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  • Anthony_Z

    Anthony_Z Sep 29, 2009 at 12:15am

    Heya! Awesome column and something I totally agree with.

    I think that the issue of femininity and violence is still an issue in a lot of creative industries though and something I know I?ve butted heads with people over professionally before with regards to design. The one that really gets to me though is when someone wants to create a ?strong female character? and does this by making the sarcastic, streetwise tomboy. It?s become as much a sexist cliché as the damsel in distress. What offends me the most about these types of characters is that they make a supposedly strong female character by making them more male, by stripping away all their feminine qualities. I don?t know if it?s because writing a female character is a daunting prospect, if they?ve never really known a woman before, think it will connect better with a male audience or what the reasoning is but it seems the only way a lot of male creators are comfortable with having a female character interact with a violent world is by making them, ?one of the boys.?

    And then of course there is the issue of this hidden sexuality. Sure they dress like a boy but it?s made sure that they?re still pretty and you know at some point there is going to come the time they get all dolled up and all the boys lose it over this girl they never thought about in that way before. In other words, the only time these female characters are allowed to be feminine is when they?re displaying ?traditional? female values, the rest of the time they have to be a boy.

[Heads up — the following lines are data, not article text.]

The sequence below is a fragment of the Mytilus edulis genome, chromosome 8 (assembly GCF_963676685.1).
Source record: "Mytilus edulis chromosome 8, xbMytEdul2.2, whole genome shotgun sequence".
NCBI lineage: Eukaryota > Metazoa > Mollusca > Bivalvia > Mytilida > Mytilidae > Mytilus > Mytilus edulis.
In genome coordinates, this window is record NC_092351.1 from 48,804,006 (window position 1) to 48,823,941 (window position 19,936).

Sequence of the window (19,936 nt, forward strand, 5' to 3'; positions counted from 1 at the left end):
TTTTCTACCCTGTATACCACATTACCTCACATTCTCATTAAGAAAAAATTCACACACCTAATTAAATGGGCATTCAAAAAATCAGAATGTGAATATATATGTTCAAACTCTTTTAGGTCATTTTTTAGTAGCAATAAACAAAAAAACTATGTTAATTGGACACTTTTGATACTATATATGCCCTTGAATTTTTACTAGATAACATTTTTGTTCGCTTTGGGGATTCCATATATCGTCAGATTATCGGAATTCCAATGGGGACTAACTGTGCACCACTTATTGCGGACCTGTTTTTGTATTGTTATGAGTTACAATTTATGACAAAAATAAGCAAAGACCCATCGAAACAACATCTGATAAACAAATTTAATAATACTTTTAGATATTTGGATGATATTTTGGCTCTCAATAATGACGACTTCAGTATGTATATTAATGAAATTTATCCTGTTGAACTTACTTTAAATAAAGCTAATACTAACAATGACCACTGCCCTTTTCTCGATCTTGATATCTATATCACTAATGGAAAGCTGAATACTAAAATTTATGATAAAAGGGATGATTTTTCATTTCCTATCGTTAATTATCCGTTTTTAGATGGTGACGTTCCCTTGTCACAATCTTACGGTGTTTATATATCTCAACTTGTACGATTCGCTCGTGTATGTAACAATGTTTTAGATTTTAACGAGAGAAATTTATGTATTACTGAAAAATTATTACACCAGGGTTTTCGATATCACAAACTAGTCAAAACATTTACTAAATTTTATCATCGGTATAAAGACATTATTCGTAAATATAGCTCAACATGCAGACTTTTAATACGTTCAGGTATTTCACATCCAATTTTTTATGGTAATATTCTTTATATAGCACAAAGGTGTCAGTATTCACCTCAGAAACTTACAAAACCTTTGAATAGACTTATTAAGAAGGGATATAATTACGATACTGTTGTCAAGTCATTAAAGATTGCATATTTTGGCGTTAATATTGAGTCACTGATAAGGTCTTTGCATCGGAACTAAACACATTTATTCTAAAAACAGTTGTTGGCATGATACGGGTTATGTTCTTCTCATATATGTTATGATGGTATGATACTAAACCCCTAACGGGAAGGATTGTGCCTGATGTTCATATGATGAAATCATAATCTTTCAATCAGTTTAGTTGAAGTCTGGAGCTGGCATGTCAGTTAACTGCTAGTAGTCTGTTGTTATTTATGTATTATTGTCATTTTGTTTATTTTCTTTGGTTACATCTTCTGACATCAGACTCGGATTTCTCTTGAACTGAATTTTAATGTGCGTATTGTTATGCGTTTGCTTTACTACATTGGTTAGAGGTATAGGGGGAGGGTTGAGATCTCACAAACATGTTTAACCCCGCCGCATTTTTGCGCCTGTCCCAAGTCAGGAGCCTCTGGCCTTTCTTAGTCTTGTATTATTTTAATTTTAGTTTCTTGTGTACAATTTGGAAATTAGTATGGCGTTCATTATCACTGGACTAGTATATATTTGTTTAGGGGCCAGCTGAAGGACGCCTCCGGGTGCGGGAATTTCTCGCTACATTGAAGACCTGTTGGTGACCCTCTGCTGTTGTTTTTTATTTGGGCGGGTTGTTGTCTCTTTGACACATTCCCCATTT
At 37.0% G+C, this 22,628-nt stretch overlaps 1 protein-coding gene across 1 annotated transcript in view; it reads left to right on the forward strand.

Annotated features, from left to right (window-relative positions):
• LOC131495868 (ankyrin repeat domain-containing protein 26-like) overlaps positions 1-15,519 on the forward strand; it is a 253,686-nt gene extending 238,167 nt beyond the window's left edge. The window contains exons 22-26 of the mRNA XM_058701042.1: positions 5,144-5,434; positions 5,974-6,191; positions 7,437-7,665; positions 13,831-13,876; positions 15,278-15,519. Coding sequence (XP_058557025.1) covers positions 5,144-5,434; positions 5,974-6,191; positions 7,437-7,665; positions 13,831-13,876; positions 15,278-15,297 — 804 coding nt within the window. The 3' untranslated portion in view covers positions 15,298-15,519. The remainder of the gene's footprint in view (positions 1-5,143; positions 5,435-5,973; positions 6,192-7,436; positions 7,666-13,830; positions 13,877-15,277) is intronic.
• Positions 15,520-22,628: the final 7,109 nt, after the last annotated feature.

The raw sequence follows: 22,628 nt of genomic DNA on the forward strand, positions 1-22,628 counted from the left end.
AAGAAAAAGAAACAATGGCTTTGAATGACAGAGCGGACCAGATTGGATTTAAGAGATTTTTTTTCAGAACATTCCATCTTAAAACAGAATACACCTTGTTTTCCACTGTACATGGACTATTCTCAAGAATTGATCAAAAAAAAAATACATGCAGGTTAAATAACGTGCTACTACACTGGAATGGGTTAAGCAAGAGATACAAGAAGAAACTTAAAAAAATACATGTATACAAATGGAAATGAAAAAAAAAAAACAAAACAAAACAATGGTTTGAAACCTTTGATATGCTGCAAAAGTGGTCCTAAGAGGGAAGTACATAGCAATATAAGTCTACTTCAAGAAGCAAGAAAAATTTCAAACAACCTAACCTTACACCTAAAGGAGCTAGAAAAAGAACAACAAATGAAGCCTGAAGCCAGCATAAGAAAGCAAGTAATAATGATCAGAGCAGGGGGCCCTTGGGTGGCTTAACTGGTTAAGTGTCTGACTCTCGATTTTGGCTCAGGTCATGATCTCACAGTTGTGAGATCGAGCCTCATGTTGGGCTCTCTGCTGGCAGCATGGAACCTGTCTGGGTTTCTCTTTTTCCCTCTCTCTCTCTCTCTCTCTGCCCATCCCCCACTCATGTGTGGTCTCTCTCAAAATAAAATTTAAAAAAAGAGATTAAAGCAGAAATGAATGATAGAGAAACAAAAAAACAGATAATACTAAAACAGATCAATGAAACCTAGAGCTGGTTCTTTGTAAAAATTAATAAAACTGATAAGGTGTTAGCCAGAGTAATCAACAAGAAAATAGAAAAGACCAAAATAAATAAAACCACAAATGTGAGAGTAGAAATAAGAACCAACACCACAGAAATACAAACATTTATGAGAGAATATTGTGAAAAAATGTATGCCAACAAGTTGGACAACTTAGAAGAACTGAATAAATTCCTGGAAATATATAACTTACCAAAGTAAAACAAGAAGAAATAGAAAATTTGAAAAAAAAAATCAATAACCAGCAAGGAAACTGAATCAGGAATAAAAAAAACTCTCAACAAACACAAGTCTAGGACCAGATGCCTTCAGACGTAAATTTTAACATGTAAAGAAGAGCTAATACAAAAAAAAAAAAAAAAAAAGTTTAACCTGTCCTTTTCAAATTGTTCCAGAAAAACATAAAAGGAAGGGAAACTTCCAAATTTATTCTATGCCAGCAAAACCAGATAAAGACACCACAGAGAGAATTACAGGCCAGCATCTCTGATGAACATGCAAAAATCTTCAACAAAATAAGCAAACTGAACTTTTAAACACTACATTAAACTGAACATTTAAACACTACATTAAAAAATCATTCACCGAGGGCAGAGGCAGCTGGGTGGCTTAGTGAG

But my rant aside, I think there is a real sense of momentum within comics at the moment that is challenging a lot of these issues. The fact that I can give an issue of Supergirl to a female friend of mine and not be worried about cleavage, butt and panty shots and her thinking I am a perv, I think, is a good and clear indication of that.

  • Anthony_Z

    Anthony_Z Sep 29, 2009 at 12:19am

    I apologise for the formatting issues. Something seems to have gone wrong when I cut and pasted this from Word...yes the rant took me a while to get out during spare minutes at work...

  • Eric Lindberg

    Eric Lindberg Sep 29, 2009 at 12:48am

    Nice column. I'm glad you mentioned Wonder Woman. Even before Simone's run, that's a character whose personality was evident even in fight sequences. You could tell that though she can kick anyone's ass, she's hesitant to do so, as violence is a last resort in her belief system. Another one I'd point to is the Cassandra Cain version of Batgirl. Since her speaking ability was limited when she was first introduced, much of her personality came through in battle or in subtle body language. The insane martial arts ability was balance by genuine emotion and alienation. As for male readers not wanting to read about female characters, I've never understood that. Many comics characters are quite far from our own life experiences, yet we have no trouble relating to them. Why should a difference of gender be an obstacle when an origin on a distant planet or having a bazillion dollars and a butler is not? Do women seem more foreign to male comics fans than aliens, mutants, and gods? (Wow, that's a telling statement if so.)

  • Bart Croonenborghs

    Bart Croonenborghs Sep 29, 2009 at 3:26am

    Anyone remember DC Comics' Chase by Dan Curtis Johnson and JH Williams? Now there was a complex and intelligent female protagonist ... there's also Manhunter at DC. And though there isn't nearly enough ofcourse, I think the tide is slowly turning in superhero comics regarding female characters. Though the ingrained male dominance is hard to beat, I guess. Superheroes are mostly synonamous with Supermen.

  • Anthony_Z

    Anthony_Z Sep 29, 2009 at 10:18pm

    The only shame with Manhunter is that she is relegated to co-feature status at the moment. And infinitely better than the main feature.